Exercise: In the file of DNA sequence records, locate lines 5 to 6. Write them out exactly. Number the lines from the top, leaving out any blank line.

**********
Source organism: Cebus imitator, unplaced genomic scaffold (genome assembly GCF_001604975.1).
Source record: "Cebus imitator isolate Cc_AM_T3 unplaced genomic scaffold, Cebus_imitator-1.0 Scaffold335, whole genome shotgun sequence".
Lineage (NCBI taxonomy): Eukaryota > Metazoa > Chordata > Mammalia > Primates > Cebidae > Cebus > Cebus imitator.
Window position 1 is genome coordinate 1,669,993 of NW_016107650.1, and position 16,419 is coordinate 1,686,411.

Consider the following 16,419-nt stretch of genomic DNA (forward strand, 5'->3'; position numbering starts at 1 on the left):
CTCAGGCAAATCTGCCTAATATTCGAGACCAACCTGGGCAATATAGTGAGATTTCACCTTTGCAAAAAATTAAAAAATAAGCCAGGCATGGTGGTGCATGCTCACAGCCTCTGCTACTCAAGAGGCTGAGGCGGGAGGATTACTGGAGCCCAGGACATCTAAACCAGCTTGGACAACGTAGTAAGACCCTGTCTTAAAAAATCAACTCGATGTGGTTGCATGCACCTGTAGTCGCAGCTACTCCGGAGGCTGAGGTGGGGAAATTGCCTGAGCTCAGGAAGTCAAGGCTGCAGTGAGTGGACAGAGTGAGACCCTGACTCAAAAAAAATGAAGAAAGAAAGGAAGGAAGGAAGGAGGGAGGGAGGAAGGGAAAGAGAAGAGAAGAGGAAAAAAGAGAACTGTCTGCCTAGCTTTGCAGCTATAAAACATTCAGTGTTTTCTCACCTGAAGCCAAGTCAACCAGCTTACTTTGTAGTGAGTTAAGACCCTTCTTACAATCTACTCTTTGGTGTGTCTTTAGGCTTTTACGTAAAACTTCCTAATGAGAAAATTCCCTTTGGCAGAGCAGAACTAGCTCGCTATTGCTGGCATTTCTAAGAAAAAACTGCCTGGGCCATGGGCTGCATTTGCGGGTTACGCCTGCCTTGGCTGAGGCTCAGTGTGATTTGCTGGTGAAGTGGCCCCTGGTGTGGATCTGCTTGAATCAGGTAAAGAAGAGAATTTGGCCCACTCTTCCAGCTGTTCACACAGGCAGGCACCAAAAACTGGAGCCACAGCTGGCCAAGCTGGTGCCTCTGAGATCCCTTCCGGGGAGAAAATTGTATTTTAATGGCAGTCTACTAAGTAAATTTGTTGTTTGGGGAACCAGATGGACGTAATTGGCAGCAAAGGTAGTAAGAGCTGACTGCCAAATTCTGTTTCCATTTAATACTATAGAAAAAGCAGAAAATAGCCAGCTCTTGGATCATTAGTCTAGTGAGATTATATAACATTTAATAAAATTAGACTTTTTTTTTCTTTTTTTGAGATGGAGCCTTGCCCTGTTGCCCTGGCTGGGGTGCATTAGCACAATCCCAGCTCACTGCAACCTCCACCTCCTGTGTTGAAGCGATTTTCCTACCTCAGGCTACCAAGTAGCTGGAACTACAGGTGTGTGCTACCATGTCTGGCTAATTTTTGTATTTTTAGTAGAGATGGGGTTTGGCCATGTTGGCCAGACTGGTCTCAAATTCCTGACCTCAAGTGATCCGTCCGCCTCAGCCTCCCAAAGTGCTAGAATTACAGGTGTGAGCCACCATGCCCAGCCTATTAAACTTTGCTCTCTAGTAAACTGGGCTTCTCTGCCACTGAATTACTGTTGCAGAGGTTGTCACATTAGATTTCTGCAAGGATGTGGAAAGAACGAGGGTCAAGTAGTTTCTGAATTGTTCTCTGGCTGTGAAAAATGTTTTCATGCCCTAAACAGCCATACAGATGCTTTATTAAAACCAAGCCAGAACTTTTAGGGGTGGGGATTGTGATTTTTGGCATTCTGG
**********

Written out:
Consider the following 16,419-nt stretch of genomic DNA (forward strand, 5'->3'; position numbering starts at 1 on the left):
CTCAGGCAAATCTGCCTAATATTCGAGACCAACCTGGGCAATATAGTGAGATTTCACCTTTGCAAAAAATTAAAAAATAAGCCAGGCATGGTGGTGCATGCTCACAGCCTCTGCTACTCAAGAGGCTGAGGCGGGAGGATTACTGGAGCCCAGGACATCTAAACCAGCTTGGACAACGTAGTAAGACCCTGTCTTAAAAAATCAACTCGATGTGGTTGCATGCACCTGTAGTCGCAGCTACTCCGGAGGCTGAGGTGGGGAAATTGCCTGAGCTCAGGAAGTCAAGGCTGCAGTGAGTGGACAGAGTGAGACCCTGACTCAAAAAAAATGAAGAAAGAAAGGAAGGAAGGAAGGAGGGAGGGAGGAAGGGAAAGAGAAGAGAAGAGGAAAAAAGAGAACTGTCTGCCTAGCTTTGCAGCTATAAAACATTCAGTGTTTTCTCACCTGAAGCCAAGTCAACCAGCTTACTTTGTAGTGAGTTAAGACCCTTCTTACAATCTACTCTTTGGTGTGTCTTTAGGCTTTTACGTAAAACTTCCTAATGAGAAAATTCCCTTTGGCAGAGCAGAACTAGCTCGCTATTGCTGGCATTTCTAAGAAAAAACTGCCTGGGCCATGGGCTGCATTTGCGGGTTACGCCTGCCTTGGCTGAGGCTCAGTGTGATTTGCTGGTGAAGTGGCCCCTGGTGTGGATCTGCTTGAATCAGGTAAAGAAGAGAATTTGGCCCACTCTTCCAGCTGTTCACACAGGCAGGCACCAAAAACTGGAGCCACAGCTGGCCAAGCTGGTGCCTCTGAGATCCCTTCCGGGGAGAAAATTGTATTTTAATGGCAGTCTACTAAGTAAATTTGTTGTTTGGGGAACCAGATGGACGTAATTGGCAGCAAAGGTAGTAAGAGCTGACTGCCAAATTCTGTTTCCATTTAATACTATAGAAAAAGCAGAAAATAGCCAGCTCTTGGATCATTAGTCTAGTGAGATTATATAACATTTAATAAAATTAGACTTTTTTTTTCTTTTTTTGAGATGGAGCCTTGCCCTGTTGCCCTGGCTGGGGTGCATTAGCACAATCCCAGCTCACTGCAACCTCCACCTCCTGTGTTGAAGCGATTTTCCTACCTCAGGCTACCAAGTAGCTGGAACTACAGGTGTGTGCTACCATGTCTGGCTAATTTTTGTATTTTTAGTAGAGATGGGGTTTGGCCATGTTGGCCAGACTGGTCTCAAATTCCTGACCTCAAGTGATCCGTCCGCCTCAGCCTCCCAAAGTGCTAGAATTACAGGTGTGAGCCACCATGCCCAGCCTATTAAACTTTGCTCTCTAGTAAACTGGGCTTCTCTGCCACTGAATTACTGTTGCAGAGGTTGTCACATTAGATTTCTGCAAGGATGTGGAAAGAACGAGGGTCAAGTAGTTTCTGAATTGTTCTCTGGCTGTGAAAAATGTTTTCATGCCCTAAACAGCCATACAGATGCTTTATTAAAACCAAGCCAGAACTTTTAGGGGTGGGGATTGTGATTTTTGGCATTCTGG